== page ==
UPDATE 7: China calls for summit of 6-party talk nations (CNN).  South Korea cool to proposal.

UPDATE 6: US response:

1. US calls on China to reign in DPRK

2. US sends aircraft carrier to the West Sea

3. US and ROK begin military exercises

UPDATE 5: South Korea’s response:

1. South Korean defense minister let go.  The new defense minister will have new duties.

2. South Korea reassesses its defenses

3. South Korea reassesses rules of engagement with DPRK

4.  Residents evacuate Yonpyong.  More from the Wall Street Journal.

5. South Korea retrieves DPRK aid from China.  You can read more about this aid here.

6 South Koreans photographed new construction of NK artillery site.

7. South Korea bans workers from entering DPRK

8. Moddy’s keeps ROK credit rating at A1

9. ROK bond buyers switching to corporate notes after yield on sovereign debt fell below inflation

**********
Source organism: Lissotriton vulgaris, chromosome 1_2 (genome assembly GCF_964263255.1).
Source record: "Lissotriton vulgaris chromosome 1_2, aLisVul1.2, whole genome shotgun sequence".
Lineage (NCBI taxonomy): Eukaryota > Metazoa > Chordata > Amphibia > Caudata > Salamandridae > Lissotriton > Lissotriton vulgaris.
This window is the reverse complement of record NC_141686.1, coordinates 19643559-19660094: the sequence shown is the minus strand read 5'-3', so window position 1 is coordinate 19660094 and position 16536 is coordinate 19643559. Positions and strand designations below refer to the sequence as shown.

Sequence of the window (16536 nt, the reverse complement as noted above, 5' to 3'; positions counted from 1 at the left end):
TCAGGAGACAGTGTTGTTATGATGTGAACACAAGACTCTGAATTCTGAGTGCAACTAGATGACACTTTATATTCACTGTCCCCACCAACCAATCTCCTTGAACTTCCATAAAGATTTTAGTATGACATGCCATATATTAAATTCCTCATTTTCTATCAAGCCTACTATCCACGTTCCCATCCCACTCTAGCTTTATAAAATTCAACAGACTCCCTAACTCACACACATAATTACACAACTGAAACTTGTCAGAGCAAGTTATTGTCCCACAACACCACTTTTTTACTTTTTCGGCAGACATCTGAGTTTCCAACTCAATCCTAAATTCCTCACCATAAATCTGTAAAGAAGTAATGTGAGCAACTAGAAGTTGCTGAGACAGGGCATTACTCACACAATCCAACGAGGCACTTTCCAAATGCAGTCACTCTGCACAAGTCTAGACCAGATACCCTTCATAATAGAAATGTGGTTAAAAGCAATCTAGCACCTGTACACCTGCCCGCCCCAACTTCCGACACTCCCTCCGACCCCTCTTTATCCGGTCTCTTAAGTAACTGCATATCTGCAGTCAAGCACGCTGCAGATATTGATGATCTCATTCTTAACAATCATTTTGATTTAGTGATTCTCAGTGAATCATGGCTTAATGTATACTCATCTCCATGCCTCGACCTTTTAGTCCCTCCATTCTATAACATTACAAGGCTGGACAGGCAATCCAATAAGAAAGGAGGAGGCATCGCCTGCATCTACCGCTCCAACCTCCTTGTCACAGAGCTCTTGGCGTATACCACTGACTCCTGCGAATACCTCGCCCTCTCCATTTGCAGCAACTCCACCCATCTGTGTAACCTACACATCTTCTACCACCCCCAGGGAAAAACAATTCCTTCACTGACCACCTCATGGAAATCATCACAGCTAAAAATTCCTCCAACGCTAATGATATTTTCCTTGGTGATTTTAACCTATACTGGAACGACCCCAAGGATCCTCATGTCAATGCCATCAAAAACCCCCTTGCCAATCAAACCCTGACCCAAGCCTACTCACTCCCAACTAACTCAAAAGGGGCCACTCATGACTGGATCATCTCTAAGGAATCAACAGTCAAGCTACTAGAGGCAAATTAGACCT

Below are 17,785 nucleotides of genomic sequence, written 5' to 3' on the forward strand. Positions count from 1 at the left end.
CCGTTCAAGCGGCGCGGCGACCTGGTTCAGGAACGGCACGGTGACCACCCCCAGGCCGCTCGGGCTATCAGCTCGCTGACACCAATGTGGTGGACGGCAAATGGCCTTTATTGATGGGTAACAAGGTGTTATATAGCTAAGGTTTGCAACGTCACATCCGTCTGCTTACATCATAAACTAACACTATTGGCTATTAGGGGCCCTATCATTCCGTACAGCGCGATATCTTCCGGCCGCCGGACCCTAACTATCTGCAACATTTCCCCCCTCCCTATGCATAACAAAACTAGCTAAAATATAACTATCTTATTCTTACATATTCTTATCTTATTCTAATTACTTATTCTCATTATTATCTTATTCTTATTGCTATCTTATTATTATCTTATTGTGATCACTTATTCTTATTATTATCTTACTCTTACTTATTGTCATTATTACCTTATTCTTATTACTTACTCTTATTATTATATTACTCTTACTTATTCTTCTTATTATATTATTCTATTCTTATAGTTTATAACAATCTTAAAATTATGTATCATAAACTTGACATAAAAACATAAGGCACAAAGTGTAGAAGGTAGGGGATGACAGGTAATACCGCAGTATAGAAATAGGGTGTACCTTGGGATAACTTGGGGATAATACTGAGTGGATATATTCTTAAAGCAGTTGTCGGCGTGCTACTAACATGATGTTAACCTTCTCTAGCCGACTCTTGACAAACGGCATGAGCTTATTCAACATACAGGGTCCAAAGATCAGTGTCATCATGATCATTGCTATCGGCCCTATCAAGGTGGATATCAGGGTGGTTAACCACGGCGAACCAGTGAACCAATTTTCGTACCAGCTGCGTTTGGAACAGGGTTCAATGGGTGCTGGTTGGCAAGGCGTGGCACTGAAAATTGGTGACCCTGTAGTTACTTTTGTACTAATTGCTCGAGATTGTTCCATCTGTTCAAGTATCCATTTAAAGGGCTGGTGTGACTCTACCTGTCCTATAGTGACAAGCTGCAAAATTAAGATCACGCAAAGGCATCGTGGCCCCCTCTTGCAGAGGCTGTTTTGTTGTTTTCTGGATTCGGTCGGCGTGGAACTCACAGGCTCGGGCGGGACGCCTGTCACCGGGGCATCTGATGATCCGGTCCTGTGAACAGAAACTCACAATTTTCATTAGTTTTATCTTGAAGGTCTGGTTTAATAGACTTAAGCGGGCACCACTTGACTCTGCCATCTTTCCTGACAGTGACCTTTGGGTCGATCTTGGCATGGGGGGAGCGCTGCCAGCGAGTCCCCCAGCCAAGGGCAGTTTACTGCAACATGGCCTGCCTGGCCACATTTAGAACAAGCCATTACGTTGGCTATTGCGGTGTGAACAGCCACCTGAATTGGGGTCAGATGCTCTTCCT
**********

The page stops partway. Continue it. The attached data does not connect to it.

UPDATE 4: North Korea’s response:

1. North Korean Envoy to the UN: They [South Korea] Started It

2. (KCNA) KPA Supreme Command Issues Communique

3. (KCNA) Statement Released by Spokesman of DPRK Foreign Ministry

4. Kim Jong-il and Kim Jong-un visited Ryongyon County just before shelling

5. Uriminzokkiri demands revival of Kumgang tours

UPDATE 3: Andrei Lankov offers his opinion in CNN:

This time, North Korean leaders merely reminded Seoul that they are capable of making a lot of trouble if their demands are ignored.

A week earlier, a similar message was delivered to Washington, albeit in a less violent manner: A group of visiting American nuclear scientists was shown a state-of-the-art uranium enrichment plant.

This is a reaction to the current U.S. policy which is known as a “strategic patience,” and to somewhat similar approach of Seoul.